Mike Cohen, a senior adviser to U.S. Education Secretary Richard W. Riley, contends that most of the opponents can't back up what they contend about Goals 2000.

"There's a small, but very vocal and well-organized group that is opposed to it," Mr. Cohen said. "They stirred up a bit of noise, and they aren't attacking what the law does. They are just making things up.

"They call it 'federal intrusion' when in fact there are fewer regulations and many safeguards in the law," Mr. Cohen said. "They argue Goals 2000 is going to require outcome-based education, require schools to have clinics. There is nothing in the law that says that. It makes it very clear that all those decisions are local and state." Outcomes-based education is designed to evaluate students based on what they know and can do, rather than on the number of classroom hours spent. Critics, however, complain outcome-based education can be a way to judge attitudes rather than academic achievement and promote political correctness and liberal opinions. Mr. Morrison, of the Family Research Council, said the approach, for example, encourages students to accept homosexuality.

To receive Goals 2000 funding, state and local governments must develop plans to raise academic achievement by supporting teachers' development, expanding the use of computers in classrooms, raising academic standards and increasing parental involvement in education.

"If they do that . . . and if the state will do that with grass-roots,

bottom-up involvement, then we will give them a small amount of money," Mr. Cohen said.

But Mr. Morrison contends that a small amount of money is often critical for states that are hard-pressed to find enough funding for education. As a result, he says, although Goals 2000 does not require states to adopt specific programs, states might find it easiest and quickest to adopt programs similar to liberal ones developed in other states.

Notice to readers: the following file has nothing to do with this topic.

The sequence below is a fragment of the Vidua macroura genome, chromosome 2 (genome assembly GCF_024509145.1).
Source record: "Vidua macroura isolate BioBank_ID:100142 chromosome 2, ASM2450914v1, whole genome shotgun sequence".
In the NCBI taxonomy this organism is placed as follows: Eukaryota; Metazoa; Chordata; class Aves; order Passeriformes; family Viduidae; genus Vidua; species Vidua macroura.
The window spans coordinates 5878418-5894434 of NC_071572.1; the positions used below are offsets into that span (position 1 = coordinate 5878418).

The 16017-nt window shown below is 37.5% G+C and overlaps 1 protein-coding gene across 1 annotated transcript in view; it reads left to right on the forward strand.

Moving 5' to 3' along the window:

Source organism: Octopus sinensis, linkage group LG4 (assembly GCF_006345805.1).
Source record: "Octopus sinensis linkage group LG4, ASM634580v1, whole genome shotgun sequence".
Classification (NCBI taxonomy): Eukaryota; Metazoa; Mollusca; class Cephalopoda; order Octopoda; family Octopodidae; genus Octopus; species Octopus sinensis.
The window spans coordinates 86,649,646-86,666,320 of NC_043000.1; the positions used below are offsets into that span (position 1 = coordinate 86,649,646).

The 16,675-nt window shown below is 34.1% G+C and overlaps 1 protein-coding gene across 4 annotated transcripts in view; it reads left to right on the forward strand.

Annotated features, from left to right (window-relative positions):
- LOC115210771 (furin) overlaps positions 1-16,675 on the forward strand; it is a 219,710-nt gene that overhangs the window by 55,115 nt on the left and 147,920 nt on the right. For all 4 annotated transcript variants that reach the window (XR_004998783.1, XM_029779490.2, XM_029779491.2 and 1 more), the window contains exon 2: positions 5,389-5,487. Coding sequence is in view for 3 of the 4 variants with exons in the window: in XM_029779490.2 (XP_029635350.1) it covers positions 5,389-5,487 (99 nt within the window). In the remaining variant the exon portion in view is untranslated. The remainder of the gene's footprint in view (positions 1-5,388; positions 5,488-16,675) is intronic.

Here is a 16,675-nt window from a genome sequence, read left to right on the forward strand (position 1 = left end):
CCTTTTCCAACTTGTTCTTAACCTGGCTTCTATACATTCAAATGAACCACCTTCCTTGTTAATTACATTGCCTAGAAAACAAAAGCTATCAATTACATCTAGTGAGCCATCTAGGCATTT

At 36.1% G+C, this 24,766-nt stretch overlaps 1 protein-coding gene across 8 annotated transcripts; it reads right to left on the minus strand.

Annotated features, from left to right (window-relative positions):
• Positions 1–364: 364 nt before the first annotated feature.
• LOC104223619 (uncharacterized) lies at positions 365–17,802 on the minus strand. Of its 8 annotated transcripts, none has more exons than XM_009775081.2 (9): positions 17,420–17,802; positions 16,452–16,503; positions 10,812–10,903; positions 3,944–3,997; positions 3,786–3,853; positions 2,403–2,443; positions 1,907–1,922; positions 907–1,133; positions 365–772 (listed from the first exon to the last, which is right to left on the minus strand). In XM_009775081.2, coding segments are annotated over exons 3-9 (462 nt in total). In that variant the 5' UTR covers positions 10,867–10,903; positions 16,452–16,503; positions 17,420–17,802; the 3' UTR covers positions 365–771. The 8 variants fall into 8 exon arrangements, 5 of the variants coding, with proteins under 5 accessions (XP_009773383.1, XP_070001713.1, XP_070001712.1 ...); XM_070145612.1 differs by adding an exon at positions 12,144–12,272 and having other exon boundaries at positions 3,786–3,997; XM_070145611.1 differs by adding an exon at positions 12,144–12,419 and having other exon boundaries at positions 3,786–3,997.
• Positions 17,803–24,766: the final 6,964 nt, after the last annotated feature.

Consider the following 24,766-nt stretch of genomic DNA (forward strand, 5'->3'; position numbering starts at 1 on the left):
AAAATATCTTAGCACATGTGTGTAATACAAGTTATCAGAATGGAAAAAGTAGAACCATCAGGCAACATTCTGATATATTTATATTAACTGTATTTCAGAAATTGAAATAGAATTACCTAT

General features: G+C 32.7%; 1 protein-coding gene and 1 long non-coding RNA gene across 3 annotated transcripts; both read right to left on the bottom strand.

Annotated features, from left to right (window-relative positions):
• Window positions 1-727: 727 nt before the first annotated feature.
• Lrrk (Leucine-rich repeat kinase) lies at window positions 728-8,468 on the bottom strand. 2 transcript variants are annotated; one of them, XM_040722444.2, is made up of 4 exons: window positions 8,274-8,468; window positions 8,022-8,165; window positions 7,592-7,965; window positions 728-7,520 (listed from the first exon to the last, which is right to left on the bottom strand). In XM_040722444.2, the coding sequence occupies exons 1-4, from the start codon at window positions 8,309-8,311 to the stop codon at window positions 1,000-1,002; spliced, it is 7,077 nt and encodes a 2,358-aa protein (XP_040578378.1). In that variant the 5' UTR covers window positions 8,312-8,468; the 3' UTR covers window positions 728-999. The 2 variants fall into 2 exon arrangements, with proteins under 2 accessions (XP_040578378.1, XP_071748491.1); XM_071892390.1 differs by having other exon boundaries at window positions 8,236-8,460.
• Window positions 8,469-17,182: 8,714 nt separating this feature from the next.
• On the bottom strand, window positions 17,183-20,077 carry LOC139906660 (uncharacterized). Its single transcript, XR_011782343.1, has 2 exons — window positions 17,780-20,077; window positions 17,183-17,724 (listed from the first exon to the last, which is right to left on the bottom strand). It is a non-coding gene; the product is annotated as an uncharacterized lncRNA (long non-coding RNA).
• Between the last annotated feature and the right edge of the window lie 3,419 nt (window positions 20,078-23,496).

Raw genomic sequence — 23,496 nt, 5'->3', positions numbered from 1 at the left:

Mr. Morrison cites Pennsylvania and Oregon as two states that ** receive Goals 2000 funds to apply outcomes-based education.

"A lot of states operate under severe financial restraint and when you hold out money and say you can get it by jumping through these hoops . . . they're going to do it," he said.

Meanwhile, in Congress, 110 House members proposed last month to disband the education department including Goals 2000, and use the money saved for education "block grants" for states to use as they see fit. The House leadership backs the legislation, which is also supported by one Maryland Republican, Rep. Roscoe G. Bartlett.

The House has also voted to rescind $32 million from the $403 million allocated to Goals 2000 in 1995, in addition to the vote by a House subcommittee to deny money to it in 1996.

"It was an attempt by the federal government to re-engineer our society," Mr. Bartlett said. "With layers of bureaucracy and red tape, it was really going to hamstring the local people."

Maryland was ahead of the federal government in developing a program to improve academic achievement, in 1990. The state combined its "Schools for Success" program, which is similar to Goals 2000, with the federal program and receives $1.4 million from the government.

The program finds schools that are "extremely distant from the standards and declining," Mr. Peiffer said. Five schools in Baltimore have been identified and must make a plan to improve the school's academic record through program and staff changes.

Mr. Peiffer disputes critics' arguments that Goals 2000 represents a federal encroachment on education.

"I'm a little bit baffled by that accusation," he said. "I don't see this. This really is an opportunity to get money in education in the right places and fuel overall school improvement."

Mr. Peiffer's argument could become moot if Congress succeeds in eliminating Goals 2000 from the federal budget. Many see a dim future for it.

"I hope the future of Goals 2000 is that the thing will be defeated," Mr. Bartlett said.